I had a really good section from Crisman Hollow to Camp Roosevelt. I picked up my music and ran. The wind was far less through here. I wanted to make as much time as I could, in the daylight. There is a bunch of pretty runnable through here.
I remembered alot of this section. I remembered the first light bulb you see, which isn't the light the RR runner is looking for. I remember the bridge, and remember the campsite off to the right which is not MY campsite.
(This is from Friday. I was through here in the dark on Saturday.)
Then, I am on the road, and now it's a right up the hill and I am at Camp Roo!
It helped that I was in this are on Friday, and ran the trails through here.
I hear Slim whooping for me.
I was soo happy to see him. I had been looking for him all day, although I did not expect to see him, since he was crewing for Cam, not me. But I was hoping he would still be at Camp Roo for me.
|Kimba at Camp Roo|
|Sucking down the soup, trying to stand as close I could in the fire without melting my shoes.|
I passed my first tests out of Camp Roosevelt. I successfully found the trail at Edith Gap, and I did not step over this wall as I did last year!!!!!
|Don't step over this WALL!!|
Me sitting on the little wall, on the switchback. (On Friday)
Now I am on the east ridge. There is still wind, but nothing like the west side.
|View from Kennedy Peak, on Friday|
This is a pretty good representation of a good portion of the eastern ridge, probably just past Stephens Trail or so. You are up on the spine. There really is no where else for you to go.
But there is some runnable. I violate the first rule of trail safety and jam both earplugs from my Zune into my ears, turn up the volume, and I go. If I can just run some, I should catch Cam. He's got to be moving pretty slowly, so any jog of mine, should help.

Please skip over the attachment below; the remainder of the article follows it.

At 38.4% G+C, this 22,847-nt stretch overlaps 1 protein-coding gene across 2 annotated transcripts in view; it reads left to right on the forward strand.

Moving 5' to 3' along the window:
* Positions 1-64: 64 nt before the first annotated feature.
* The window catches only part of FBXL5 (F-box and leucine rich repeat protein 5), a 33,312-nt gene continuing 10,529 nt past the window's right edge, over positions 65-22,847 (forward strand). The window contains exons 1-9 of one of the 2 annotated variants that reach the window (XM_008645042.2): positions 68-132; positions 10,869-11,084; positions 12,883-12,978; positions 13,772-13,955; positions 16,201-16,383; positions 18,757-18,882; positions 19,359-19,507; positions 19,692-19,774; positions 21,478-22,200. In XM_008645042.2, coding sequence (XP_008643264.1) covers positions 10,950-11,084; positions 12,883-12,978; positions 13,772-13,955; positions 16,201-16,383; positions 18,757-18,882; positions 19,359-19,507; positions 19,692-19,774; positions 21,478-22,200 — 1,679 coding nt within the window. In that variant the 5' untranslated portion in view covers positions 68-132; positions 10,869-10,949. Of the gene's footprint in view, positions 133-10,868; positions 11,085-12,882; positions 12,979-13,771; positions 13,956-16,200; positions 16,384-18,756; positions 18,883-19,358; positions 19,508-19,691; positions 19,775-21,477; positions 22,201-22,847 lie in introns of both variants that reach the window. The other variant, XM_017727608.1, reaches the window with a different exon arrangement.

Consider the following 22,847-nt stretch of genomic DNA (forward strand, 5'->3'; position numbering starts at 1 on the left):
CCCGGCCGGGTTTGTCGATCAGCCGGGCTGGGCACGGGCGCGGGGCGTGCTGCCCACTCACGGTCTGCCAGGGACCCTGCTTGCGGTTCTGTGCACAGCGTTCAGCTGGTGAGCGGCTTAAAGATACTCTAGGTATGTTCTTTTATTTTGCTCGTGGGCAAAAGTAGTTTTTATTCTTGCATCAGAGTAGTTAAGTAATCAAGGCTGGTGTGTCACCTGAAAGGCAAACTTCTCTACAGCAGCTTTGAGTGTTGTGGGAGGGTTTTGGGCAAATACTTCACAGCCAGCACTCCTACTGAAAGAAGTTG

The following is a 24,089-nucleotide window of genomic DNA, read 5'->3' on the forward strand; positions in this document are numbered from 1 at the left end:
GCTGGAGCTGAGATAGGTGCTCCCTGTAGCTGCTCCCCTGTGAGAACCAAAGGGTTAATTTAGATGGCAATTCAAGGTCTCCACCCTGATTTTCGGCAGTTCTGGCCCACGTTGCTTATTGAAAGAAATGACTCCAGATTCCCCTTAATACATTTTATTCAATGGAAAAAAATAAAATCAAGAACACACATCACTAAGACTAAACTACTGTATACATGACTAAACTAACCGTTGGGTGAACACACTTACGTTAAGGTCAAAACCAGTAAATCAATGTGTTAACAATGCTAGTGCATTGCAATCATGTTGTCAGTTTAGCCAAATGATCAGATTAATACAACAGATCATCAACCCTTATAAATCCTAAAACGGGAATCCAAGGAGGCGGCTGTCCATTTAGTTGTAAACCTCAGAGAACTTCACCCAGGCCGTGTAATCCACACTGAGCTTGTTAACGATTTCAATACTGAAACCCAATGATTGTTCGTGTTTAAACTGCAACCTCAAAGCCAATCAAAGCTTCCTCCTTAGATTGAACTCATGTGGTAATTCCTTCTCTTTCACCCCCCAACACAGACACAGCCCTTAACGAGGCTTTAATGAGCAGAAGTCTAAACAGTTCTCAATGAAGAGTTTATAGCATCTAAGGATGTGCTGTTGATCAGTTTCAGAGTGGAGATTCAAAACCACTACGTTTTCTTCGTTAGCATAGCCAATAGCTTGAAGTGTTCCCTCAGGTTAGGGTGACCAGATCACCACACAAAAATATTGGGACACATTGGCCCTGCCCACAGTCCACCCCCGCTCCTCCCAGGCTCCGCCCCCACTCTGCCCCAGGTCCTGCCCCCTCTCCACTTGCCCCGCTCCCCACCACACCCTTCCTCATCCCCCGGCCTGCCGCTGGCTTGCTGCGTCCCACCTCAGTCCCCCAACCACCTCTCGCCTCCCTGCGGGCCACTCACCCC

I am almost to the Milford Gap Trail, where I spy some red reflections off to my right. Is that Cam over there? I stop and look in that direction. I finally focus that the two red reflectors are eyes.
Eyes of a cat. It is sitting on a rock. It has rounded ears, a long rounded tail. It appears to be tan colored, and it is short-haired.
Huh. How did a cat get way up here? I think. Oh. Maybe it's a wild cat. I study it for a few seconds more, then continue down the trail. It's not bothering me, I don't bother it. I idly think it must be a mountain lion, although it really doesn't seem that big to me, 20 or 30 lbs? I do glance back just once, but I see no eyes behind me.
Then, minutes later, I see a light, and a shout! "It's Kimba" I yell back. It's Cam. He's taken a nap and I have finally caught up to him, after thinking about catching him all day. He was with Jeff Gura, but Gura had to go on with Cam taking his nap.
All he wants is an antacid, and I gladly fix him up. Now we are together, and we've got about a 1/2 marathon to go.
Cam is doing really well for someone with deep sleep deprivation. He enquires if I will hit my 24 hour goal, and I tell him I don't care about that, now I am going to pace with him. But we are still running when we can! Because Cam's feet hurt horribly, he says they don't hurt more or less running or walking.
Veech Gap is cold. We're walking now, and it is really cold. My hands, in two pair of gloves, are cold. But my breathing is good. I'm so pleased about the breathing. I've been using my inhaler every six hours, and I've worn my mask since we started. I have not minded wearing the mask since it's kept the bottom half of my face warm.
We finally get off the ridge down to Elizabeth Furnace. Cam is careful to take us on the "Orange" Trail right at the river. Quatro and Slim are waiting on the other side. They offer us a ride. But now we have 3/4 of a mile to go, we decline.
There is one last little rude climb from Elizabeth Furnace to the Signal Knob Parking Lot. I indicate to Cam to go ahead. Even with his 71 miles addition on his legs, he can still climb better and faster than I can! Cam does not, and we run each other in at the end.
|Cam and his pacer/crew Kimba and Slim|
I finished the Reverse Ring in 26.35. High attrition rate, 7 finishers out of 18 starters. In the statistic field, I am now 100%, going 4 for 4 Ring(s).
I truly love the challenge of the Ring. It's a tough course. Your only motivation is yourself and a handful of other people who understand what you are doing. There is no medal, no buckle, and no shirt. It's a tough day (and night) of play on the rocks. But it is a good feeling of satisfaction when you finally sit down.
Can't wait to do it again!